280   II,     5.  5.  1   |                 per 100 000 and Lithuanian women have the fourth highest
 281   II,     5.  5.  2   |               prevalence rates for men and women in 9 different age groups (
 282   II,     5.  5.  2   |                  world region, for men and women combined, in five year age
 283   II,     5.  5.  2   |                  age group and for men and women separately, whereas in the
 284   II,     5.  5.  2   |                  were obtained for men and women separately from 30 to 99
 285   II,     5.  5.  3   |                  Vienna’s Commissioner for Women’s Health).~Bulgaria~ ~X~ ~
 286   II,     5.  5.  3   |                     the incidence rate for women and men older than 25 remains
 287   II,     5.  5.  3   |                 bulimia for 10-39-year-old women during 1988-1993. The highest
 288   II,     5.  5.  3   |        eating-related outcomes for men and women separately and represents
 289   II,     5.  5.  3   |         particularly adolescents and young women (Gupta, 1995). Young girls
 290   II,     5.  5.  3   |                 Finland, while for Finnish women schizophrenia seems to be
 291   II,     5.  5.  3   |                 main medical conditions in women and men with schizophrenia
 292   II,     5.  5.  3   |                     Medical comorbidity in women and men with schizophrenia:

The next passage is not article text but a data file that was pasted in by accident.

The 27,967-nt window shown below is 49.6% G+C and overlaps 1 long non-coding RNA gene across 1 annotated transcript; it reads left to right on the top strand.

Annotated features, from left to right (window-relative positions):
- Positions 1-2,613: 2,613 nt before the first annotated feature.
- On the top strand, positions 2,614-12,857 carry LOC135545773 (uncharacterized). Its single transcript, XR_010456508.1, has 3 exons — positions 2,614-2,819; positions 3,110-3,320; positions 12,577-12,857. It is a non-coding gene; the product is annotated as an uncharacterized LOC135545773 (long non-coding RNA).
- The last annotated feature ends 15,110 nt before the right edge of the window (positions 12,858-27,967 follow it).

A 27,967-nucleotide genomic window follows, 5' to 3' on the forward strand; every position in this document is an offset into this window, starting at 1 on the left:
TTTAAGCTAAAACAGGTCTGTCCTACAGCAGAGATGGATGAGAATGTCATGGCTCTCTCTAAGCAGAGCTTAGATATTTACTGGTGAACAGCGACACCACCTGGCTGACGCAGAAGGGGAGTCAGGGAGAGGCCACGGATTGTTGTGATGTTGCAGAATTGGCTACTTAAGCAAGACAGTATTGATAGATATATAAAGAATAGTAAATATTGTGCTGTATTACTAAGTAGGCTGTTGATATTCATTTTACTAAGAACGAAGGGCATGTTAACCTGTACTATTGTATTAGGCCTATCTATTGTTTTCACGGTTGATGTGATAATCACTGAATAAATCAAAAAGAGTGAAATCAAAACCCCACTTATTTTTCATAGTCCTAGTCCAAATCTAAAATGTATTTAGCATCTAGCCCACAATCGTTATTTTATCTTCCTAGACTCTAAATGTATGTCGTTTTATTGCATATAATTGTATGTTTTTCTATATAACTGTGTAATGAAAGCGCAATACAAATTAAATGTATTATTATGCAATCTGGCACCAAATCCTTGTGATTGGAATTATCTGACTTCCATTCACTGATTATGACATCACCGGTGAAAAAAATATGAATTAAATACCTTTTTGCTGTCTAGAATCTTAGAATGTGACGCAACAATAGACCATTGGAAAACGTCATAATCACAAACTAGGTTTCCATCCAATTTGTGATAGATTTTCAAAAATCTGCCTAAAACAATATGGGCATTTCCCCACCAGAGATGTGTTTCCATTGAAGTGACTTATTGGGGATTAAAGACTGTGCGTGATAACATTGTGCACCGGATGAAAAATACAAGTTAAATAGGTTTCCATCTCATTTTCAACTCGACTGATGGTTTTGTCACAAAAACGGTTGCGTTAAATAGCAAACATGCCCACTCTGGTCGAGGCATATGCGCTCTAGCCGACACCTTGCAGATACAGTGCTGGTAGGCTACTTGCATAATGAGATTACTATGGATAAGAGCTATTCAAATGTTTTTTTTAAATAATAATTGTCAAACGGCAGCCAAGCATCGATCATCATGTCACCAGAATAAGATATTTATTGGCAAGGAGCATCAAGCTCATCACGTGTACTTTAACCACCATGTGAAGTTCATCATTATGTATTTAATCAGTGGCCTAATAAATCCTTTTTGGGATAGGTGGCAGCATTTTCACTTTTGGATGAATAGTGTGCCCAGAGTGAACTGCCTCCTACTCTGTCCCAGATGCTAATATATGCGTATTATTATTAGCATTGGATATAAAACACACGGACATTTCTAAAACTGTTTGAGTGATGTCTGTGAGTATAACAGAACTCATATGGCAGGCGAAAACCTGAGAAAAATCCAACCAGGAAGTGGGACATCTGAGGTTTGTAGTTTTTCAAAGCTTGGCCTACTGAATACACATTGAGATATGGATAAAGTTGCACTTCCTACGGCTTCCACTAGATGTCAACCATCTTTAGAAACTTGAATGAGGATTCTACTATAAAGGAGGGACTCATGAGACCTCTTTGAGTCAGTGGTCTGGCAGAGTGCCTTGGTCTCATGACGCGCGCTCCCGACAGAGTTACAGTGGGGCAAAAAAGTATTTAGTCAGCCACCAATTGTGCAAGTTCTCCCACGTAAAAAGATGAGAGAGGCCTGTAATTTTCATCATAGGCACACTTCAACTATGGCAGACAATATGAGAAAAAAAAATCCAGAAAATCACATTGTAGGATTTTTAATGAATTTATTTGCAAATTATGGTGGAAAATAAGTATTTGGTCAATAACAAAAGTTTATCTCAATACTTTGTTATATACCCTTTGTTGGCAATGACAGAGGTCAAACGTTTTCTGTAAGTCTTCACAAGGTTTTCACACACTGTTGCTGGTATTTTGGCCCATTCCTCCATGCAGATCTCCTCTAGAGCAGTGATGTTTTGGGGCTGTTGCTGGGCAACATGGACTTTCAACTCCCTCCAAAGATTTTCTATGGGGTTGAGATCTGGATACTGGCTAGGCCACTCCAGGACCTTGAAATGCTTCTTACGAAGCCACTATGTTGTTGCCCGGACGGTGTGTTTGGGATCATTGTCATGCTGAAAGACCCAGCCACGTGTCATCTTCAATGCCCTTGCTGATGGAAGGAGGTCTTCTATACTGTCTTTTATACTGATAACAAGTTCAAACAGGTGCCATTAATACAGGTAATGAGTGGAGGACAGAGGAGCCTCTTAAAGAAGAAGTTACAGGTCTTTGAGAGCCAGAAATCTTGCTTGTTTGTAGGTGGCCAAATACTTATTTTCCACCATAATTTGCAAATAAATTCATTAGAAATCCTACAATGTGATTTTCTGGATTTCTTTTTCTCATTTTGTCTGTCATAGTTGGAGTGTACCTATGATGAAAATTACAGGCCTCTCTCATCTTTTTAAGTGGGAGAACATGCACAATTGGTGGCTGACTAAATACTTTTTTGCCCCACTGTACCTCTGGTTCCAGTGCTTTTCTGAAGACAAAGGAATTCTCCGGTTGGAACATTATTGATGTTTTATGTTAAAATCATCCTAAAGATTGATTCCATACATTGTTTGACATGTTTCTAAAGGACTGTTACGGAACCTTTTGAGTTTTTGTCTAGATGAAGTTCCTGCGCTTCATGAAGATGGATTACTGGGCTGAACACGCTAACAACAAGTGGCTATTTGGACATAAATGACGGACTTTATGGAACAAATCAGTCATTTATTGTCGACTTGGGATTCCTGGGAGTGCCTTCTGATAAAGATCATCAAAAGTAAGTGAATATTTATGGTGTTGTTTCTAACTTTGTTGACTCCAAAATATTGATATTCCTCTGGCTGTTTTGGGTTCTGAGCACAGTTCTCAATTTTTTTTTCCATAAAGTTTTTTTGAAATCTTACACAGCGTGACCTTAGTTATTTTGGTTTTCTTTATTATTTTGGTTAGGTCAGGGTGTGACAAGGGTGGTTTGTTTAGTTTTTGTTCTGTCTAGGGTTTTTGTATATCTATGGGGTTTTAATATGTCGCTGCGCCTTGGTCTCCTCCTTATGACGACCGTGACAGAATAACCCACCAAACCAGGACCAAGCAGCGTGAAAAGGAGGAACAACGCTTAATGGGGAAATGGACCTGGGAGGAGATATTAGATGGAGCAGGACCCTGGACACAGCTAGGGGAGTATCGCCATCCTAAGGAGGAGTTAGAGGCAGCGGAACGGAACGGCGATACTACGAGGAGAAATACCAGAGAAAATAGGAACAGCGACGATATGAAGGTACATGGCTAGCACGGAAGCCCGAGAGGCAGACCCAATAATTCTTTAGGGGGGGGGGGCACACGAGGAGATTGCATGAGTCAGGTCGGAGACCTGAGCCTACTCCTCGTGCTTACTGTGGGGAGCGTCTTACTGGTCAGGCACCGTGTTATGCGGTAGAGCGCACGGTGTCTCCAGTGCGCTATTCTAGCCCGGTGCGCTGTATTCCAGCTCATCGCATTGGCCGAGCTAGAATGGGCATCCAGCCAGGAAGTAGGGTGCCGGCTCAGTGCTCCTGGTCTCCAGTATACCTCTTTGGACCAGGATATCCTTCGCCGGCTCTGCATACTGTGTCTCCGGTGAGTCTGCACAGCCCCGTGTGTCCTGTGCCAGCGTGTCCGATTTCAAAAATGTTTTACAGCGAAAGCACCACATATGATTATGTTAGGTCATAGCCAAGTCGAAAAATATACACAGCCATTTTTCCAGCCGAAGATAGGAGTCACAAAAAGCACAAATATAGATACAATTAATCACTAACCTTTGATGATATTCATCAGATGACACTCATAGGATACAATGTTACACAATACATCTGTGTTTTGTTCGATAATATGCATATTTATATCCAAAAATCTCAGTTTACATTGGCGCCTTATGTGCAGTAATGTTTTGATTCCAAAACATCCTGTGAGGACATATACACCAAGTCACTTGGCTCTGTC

293   II,     5.  5.  3   |                   be higher in men than in women, although this finding does
 294   II,     5.  5.  3   |        distribution of epilepsy in men and women can be mostly explained
 295   II,     5.  5.  3   |              concealment of the disease in women due to socio-cultural reasons.~
 296   II,     5.  5.  3   |                  is greater in men than in women, as shown in most population-based
 297   II,     5.  5.  3   |                 RR- versus PP-MS and among women versus men. A fluctuating
 298   II,     5.  5.  3   |                    Vaasa, especially among women.~The DMSR provides epidemiological
 299   II,     5.  5.  3   |                  11 and 282 per 100 000 in women and between 10 and 123 per
 300   II,     5.  5.  3   |                  Bulgaria and in Italy for women. The highest mortality rates
 301   II,     5.  6.  3   |                chronic sickness in men and women from 16 to 74 years of age
 302   II,     5.  6.  3   |                disability for both men and women, as well as for the whole
 303   II,     5.  6.  3   |                    prevalence is higher in women, and increases strongly
 304   II,     5.  6.  3   |                    For example, a study of women aged 45-65 in the UK showed
 305   II,     5.  6.  3   |                   affected more often than women among those aged <45, whereas
 306   II,     5.  6.  3   |                    those aged <45, whereas women are affected more frequently
 307   II,     5.  6.  3   |                  radiographic OA by age B) Women~ ~Determinants, risk factors